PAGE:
James Keenan & William Montross, Jr.
National Catholic Reporter
Originally published 11 DEC 20
Here is an excerpt:
Study after study demonstrates that the death penalty is infected with racial bias; the federal death penalty is no different. Indeed, in 1994, a mere six years after the implementation of the "modern" federal death penalty, the racial disparities compelled a congressional committee to conclude, "On the federal level, cases selected have almost exclusively involved minority defendants."
We are witnessing this Advent a modern-day lynching.
Each of the defendants in these cases was involved in crimes that resulted in the deaths of others. Some of the crimes were gruesome. But who these people are warrant a closer look.
Bernard was a teenager when he was an accomplice to the murder of a young couple, both youth ministers, on the Fort Hood military reservation in Texas. He did not fire the killing shots — a co-defendant, also sentenced to death and subsequently executed — did.
Bernard, a young black man, was tried in Texas before a jury in which all but one juror was white. His attorneys did not even make an opening statement at his trial and during the penalty phase — where the jury chooses between life and death — the same attorneys offered no witnesses on his behalf.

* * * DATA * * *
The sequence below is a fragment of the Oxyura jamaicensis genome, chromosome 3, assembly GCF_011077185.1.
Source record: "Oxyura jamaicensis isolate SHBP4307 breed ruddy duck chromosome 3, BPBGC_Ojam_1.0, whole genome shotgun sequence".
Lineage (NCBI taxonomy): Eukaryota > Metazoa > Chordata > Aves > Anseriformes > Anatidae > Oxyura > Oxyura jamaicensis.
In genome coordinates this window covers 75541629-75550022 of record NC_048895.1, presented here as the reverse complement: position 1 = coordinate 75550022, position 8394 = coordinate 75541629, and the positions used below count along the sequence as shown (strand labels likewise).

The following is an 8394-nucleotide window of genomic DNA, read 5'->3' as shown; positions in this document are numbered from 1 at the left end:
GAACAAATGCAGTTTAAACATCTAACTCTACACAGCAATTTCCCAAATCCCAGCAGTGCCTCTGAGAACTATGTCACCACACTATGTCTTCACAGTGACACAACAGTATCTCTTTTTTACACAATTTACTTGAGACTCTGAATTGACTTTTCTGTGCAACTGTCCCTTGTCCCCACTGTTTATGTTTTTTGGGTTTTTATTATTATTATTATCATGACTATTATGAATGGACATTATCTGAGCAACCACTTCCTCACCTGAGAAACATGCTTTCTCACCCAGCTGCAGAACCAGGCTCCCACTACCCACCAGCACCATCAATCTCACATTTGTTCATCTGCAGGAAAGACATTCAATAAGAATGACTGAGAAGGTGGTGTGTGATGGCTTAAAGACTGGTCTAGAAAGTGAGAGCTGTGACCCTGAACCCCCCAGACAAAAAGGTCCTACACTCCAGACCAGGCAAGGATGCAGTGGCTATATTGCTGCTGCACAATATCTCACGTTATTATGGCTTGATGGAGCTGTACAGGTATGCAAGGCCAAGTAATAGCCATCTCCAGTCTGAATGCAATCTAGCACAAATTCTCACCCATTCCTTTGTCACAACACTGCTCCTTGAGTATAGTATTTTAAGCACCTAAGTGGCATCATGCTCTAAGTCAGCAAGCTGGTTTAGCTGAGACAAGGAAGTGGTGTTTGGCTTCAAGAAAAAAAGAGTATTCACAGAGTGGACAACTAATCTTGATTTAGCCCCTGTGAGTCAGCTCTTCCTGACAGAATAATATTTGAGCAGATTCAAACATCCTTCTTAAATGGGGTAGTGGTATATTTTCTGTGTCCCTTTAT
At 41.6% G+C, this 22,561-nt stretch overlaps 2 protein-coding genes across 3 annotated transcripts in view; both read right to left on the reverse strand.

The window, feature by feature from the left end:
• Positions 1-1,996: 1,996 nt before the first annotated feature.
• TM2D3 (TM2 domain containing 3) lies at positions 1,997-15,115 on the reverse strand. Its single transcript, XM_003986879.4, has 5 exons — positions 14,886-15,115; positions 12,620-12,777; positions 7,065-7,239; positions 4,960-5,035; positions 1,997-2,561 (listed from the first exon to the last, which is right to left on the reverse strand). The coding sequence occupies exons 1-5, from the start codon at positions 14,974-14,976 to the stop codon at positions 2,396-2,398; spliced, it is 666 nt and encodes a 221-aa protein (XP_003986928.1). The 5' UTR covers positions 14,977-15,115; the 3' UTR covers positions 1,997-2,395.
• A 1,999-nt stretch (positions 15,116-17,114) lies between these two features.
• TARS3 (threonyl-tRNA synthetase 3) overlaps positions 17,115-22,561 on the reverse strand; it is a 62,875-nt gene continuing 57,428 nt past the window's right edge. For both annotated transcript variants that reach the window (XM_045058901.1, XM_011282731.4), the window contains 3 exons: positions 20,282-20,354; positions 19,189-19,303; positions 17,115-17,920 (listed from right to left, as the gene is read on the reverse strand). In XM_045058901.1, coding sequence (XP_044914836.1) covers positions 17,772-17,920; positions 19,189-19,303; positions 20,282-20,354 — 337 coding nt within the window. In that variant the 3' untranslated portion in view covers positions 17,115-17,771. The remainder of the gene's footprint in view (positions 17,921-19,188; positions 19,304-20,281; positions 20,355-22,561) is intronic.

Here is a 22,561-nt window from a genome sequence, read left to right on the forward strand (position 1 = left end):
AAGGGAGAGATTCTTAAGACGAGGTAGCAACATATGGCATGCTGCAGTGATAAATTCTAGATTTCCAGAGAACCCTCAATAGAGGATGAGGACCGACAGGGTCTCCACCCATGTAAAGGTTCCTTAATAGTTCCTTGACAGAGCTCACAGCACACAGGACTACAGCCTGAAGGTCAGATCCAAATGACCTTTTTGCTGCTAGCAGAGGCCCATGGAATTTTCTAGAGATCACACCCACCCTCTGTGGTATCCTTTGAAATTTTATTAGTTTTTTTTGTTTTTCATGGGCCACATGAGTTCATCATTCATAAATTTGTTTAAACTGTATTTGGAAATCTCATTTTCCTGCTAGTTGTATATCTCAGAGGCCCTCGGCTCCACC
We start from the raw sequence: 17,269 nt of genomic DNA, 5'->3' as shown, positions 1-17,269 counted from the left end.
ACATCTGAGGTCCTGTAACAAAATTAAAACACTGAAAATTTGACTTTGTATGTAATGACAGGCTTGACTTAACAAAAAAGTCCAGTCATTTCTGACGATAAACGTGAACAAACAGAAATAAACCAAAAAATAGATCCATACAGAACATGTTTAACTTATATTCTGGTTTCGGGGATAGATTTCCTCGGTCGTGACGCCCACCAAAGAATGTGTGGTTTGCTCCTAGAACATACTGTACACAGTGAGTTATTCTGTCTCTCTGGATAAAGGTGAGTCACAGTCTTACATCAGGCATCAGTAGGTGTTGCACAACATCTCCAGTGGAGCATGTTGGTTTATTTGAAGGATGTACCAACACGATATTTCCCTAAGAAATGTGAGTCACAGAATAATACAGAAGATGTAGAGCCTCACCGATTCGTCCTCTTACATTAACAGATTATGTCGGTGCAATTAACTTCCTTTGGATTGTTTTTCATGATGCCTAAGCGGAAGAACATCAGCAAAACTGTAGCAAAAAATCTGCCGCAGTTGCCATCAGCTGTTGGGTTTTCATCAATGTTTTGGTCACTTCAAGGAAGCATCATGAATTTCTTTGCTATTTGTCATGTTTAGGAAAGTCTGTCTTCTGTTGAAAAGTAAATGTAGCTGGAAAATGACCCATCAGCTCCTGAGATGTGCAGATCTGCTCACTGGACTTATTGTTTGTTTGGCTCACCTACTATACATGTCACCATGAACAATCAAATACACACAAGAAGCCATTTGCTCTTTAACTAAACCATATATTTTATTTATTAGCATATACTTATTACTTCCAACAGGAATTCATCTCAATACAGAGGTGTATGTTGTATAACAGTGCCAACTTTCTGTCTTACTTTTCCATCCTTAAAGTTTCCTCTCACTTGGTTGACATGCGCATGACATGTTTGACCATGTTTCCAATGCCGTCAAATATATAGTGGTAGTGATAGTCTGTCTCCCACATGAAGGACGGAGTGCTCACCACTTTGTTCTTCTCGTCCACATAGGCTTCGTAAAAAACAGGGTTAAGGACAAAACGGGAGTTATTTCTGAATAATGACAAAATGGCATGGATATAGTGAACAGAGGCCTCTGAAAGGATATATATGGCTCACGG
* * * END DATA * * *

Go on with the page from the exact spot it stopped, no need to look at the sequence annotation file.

One of the federal prosecutors who earlier secured Bernard's death sentence later sought to have his life spared. Angela Moore writes that her subsequent "experience with teenagers who have committed violent crimes, especially boys of color, has taught me much about the recklessness and fragility of adolescents, as well as their ability to mature and change."
She also finds "another troubling fact revealed by recent research is that people tend to view Black boys — like Brandon — as more blameworthy than their white counterparts" and that "Black teens like Brandon are systematically denied the 'benefit' of their youth, which is outweighed by their race in the eyes of police, prosecutors, judges and jurors."